Based loosely on the exploits of multiple murderer Henry Lee Lucas, HENRY was the breakout role for Michael Rooker (SLITHER), and together with co-stars Tom Towles as his dim-witted sidekick, Otis and Tracy Arnold as Otis' emotionally blasted sister, Becky, they paint a documentary-style picture under McNaughton's guidance, of how some people living on the fringes of society behave. This doesn't necessarily mean that they're wild-eyed, foaming-at-the-mouth-crazy, and therein lies the scariest part of all. These are the kind of blue-collar, salt-of-the-earth types that you might dismiss without giving a second thought...but the time might come when you do so at your own peril.
From the opening frames of the movie, you know you're in territory that's far removed from the usual slasher film. Henry is seen doing mundane, everyday things - buying cigarettes, finishing lunch at a local diner - and juxtaposed with those scenes are absolutely horrific shots of dead, mutilated bodies, as the sounds of how they died careen and crash underneath the discordant music along the soundtrack. Sorry, kids, but this isn't THE Texas CHAINSAW MASSACRE. In that picture, as within this one, a time and place is firmly established. But if you don't live in Texas, part of you can sort of remove yourself from the horror that wants to seep into your subconscious and stay there.
With HENRY, it becomes obvious that the locale is somewhere in metropolitan Chicago, but the urban landscape is familiar enough that it could be Atlanta, Detroit, Boston, New York, anywhere. It could be the city where YOU live now.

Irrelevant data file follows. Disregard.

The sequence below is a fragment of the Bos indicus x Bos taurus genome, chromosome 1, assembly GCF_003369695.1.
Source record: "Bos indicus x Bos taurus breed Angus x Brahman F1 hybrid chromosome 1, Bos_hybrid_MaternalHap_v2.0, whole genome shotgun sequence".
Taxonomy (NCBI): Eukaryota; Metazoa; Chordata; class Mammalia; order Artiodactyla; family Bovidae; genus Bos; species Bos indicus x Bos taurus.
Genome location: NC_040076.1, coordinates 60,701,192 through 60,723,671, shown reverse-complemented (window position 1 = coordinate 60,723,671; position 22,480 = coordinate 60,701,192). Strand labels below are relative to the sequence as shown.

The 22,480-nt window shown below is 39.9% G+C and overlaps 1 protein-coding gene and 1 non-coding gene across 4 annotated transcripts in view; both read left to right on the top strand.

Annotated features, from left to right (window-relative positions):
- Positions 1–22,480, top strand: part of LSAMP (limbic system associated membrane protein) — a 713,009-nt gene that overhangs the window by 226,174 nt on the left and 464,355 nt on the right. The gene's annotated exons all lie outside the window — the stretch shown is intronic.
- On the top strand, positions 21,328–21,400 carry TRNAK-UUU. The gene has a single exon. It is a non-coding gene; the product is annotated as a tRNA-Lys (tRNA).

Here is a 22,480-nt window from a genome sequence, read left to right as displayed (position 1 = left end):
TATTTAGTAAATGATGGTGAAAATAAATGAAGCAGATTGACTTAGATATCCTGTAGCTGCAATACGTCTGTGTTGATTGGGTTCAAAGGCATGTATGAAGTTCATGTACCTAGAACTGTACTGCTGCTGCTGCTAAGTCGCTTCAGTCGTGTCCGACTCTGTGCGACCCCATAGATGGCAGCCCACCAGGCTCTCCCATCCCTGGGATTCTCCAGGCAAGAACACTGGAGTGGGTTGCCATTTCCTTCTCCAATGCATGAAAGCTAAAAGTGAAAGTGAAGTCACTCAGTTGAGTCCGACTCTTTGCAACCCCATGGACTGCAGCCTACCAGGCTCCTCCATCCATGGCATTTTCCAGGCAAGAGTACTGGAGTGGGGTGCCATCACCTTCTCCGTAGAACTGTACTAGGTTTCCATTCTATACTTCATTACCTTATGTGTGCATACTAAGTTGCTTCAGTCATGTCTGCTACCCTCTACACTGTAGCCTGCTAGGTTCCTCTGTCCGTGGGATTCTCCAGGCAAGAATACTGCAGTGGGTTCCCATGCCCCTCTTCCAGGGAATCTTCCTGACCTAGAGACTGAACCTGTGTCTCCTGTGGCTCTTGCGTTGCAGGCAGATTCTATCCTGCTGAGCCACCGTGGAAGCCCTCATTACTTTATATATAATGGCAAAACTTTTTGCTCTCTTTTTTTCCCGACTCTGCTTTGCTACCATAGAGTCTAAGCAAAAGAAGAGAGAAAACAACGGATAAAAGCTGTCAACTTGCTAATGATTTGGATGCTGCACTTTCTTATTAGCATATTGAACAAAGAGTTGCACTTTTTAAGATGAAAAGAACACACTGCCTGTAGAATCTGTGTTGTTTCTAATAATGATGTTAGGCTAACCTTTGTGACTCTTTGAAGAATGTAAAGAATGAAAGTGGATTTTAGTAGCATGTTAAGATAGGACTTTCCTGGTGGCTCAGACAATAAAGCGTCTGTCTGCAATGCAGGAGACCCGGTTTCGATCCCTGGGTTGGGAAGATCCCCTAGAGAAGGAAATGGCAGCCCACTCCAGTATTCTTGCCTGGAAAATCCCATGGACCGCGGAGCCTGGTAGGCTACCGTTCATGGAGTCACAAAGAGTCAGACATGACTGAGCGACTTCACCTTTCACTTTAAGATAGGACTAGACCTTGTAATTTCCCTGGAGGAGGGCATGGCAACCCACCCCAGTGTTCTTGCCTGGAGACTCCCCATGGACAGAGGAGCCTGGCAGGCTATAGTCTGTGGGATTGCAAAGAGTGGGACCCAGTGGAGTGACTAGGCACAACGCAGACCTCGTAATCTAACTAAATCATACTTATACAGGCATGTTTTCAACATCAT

And by writing the characters and the events they're involved in with a totally detached, non-judgmental eye, McNaughton and writing partner Richard Fire reveal a horror more numbing and penetrating than a thousand Freddy Kruegers or Michael Myers. There are people in the world who actually do these kinds of things, and they're out there NOW...and it's only by the grace of providence or some cosmic lottery that we've won, that we don't ever run into these people...or that some of us unfortunately do.
Enough has already been written about the remarkable performances of all the actors involved, so the only thing I can add is that if you've never seen HENRY, you need to watch it all the way through at least once. I can safely say that you will see why horror is the way it is today, and how so many filmmakers have misinterpreted what director McNaughton was saying with HENRY.
With the searing images still fresh in my mind, I can only say this...I feel like I need to take about a hundred hot showers, and none of it will ever wash away how nasty and horrible it made me feel. Which I believe is exactly what the makers of this film were trying to accomplish.
I sincerely hope that once you've seen this, you would feel the same. And I would be really worried about anybody who doesn't, or worse, who said they "enjoyed" it.
Henry (Michael Rooker), a character based on serial killer Henry Lee Lucas, hooks up with his prison friend Otis (Tom Towles) and his sister Becky (Tracy Arnold). Henry teaches Otis how to be a bloodthirsty killer, but things go awry when Otis fails to have Henry's level of control and turns his sights on to his own sister.
Director John McNaughton was a delivery man for executive producers Malik B. Ali and Waleed B. Ali of Maljack Productions, who then had him make some low-budget Chicago-themed documentaries before offering him $110,000 and a 16mm camera to make a horror film (without offering any ideas or limitations).